Hannah Star Rogers, Charlottesville, VA. Rogers grew up in rural Alabama and received her Ph.D. at Cornell University. She teaches writing at Columbia University and the University of Virginia. Rogers has organized programs on creative science writing at Mountain Lake Biological Station and the ABCRC Environmental Science Marine Station on the eastern shore. Her poems and reviews have appeared in Tupelo Quarterly, The Carolina Quarterly, Catch & Release, and The Southern Women’s Review. She has received the National Park Service writing residency in both Acadia, Maine and the Everglades, FL. Her scholarly publications have appeared in Configurations, Photomediations, and A New Synthesis. She also works as a curator and her exhibit Making Science Visible: The Photography of Berenice Abbott, received an exhibits prize from the British Society for the History of Science and resulted in an invited lecture at the Smithsonian Archives of American Art. She is the Director of Research and Collaboration for Arizona State University's Emerge: Artists and Scientists Redesign the Future. 

Maja Spasova, London, UK and Berlin, DE. Visual Artist. Spasova is a researcher and an activist, modernistic and rebellious. She has located many of her projects in urban public spaces. Creating relations and processes where sound is an essential component, her art contemplates the fundamental conditions of life. She has exhibited at the International Biennale ARTEC, Japan; the Venice Biennial; ZKM Center for Art and Media, Germany; Dak’Art: African Contemporary Art Biennial, Senegal; Vandalorum Museum, Sweden and many more. Spasova's commissions include site-specific installation Bright Shiny Me by Virginia Center for the Creative Arts, site-specific installation My Darling by Stockholm Culture Festival and site-specific installation Winged by Swedish National Art Council. She has received numerous art awards and grants such as IASPIS, Sweden; Akademie Schloss Solitude, Germany; DRAC, France. Recently she was Artist-in-Residence at the Bogliasco Foundation. Spasova’s published work includes monograph Maja Spasova, Drawings (Arena, Sweden, 2014), the double CD-album Maja Af Svea with remixes of sound works (by OlofBright, Sweden, 2009). She received her education from the Academy of Fine Art, Sofia, Bulgaria and the Royal University College of Fine Arts in Stockholm, Sweden. 

Weidong Yang, San Francisco, CA. Physicist. Yang received Ph. D. in Physics and M.S. in Computer and Information Science from University of Oregon. His Ph. D. dissertation was Electronic Structure and Optical Properties of Self-Assembled InAs Quantum Dots. He continued research on Quantum Dots in Paul Alivasatos Lab in UC. Berkeley. From 2002 to 2011, Weidong Yang worked in Semiconductor industry as scientist and product manager. He invented Diffraction Based Overlay to detect sub-angstrom mis-alignment in IC process, two order of magnitude more precise than state-of-the-art. In 2013 Weidong Yang founded Kinetech Arts, a non-profit Dance and Science company that was named the Best Sci-Art Collective by SFWeekly in 2014. As a dancer, Weidong Yang has performed with professional companies like Kunst-Stoff in 2012. As a choreographer he has created a 10 male contemporary dance in 2011 that was performed in theaters around San Francisco. In 2014 Weidong Yang founded Kineviz, developing new human data interface for data insights and analytics. Weidong Yang has been awarded 11 US patents and over 30 peer reviewed publications.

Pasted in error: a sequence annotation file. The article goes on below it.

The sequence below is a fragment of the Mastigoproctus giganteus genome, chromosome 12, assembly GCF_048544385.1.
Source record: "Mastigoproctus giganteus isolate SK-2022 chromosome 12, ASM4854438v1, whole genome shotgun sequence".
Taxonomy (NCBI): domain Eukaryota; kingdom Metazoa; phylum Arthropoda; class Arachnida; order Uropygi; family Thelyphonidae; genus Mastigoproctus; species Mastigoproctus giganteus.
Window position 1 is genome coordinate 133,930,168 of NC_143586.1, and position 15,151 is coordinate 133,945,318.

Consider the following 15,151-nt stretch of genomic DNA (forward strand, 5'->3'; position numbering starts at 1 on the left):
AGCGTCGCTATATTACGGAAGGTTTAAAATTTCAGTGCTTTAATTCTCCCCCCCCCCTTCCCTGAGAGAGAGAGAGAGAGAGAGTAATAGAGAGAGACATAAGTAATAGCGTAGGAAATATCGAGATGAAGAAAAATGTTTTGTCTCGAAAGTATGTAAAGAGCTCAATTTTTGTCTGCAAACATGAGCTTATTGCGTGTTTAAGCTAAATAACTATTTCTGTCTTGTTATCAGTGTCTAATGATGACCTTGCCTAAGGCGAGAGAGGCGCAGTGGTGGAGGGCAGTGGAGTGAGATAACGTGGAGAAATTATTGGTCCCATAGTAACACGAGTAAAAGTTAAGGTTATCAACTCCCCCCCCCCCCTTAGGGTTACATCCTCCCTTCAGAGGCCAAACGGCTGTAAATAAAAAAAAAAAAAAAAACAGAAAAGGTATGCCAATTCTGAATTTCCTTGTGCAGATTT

Adam Zaretsky, West Hurley, NY. Biologist. Zaretsky is a Wet-Lab Art Practitioner mixing Ecology, Biotechnology, Non-human Relations, Body Performance and Gastronomy. Zaretsky stages lively, hands-on bioart production labs based on topics such as: foreign species invasion (pure/impure), radical food science (edible/inedible), jazz bioinformatics (code/flesh), tissue culture (undead/semi-alive), transgenic design issues (traits/desires), interactive ethology (person/machine/non-human) and physiology (performance/stress). A former researcher at the MIT department of biology, for the past decade Zaretsky has been teaching an experimental bioart class called VivoArts at: San Francisco State University (SFSU), SymbioticA (UWA), Rensselaer Polytechnic Institute (RPI), University of Leiden’s The Arts and Genomic Centre (TAGC) and with the Waag Society. He has also taught DIY-IGM (Do-It-Yourself Inherited Genetic Modification of the Human Genome) at New York University (NYU) and Carnegie Melon University (CMU). He also runs a public life arts school: VASTAL (The Vivoarts School for Transgenic Aesthetics Ltd.) His art practice focuses on an array of legal, ethical, social and libidinal implications of biotechnological materials and methods with a focus on transgenic humans. Adam is currently Media Arts Faculty in the School of Communication and the Arts at Marist College. Zaretsky received his BFA in Studio Art from the University of California at Davis, his MFA in Art and Technology from The School of the Art Institute of Chicago, and his PhD in Integrated Electronic Arts from Rensselaer Polytechnic Institute.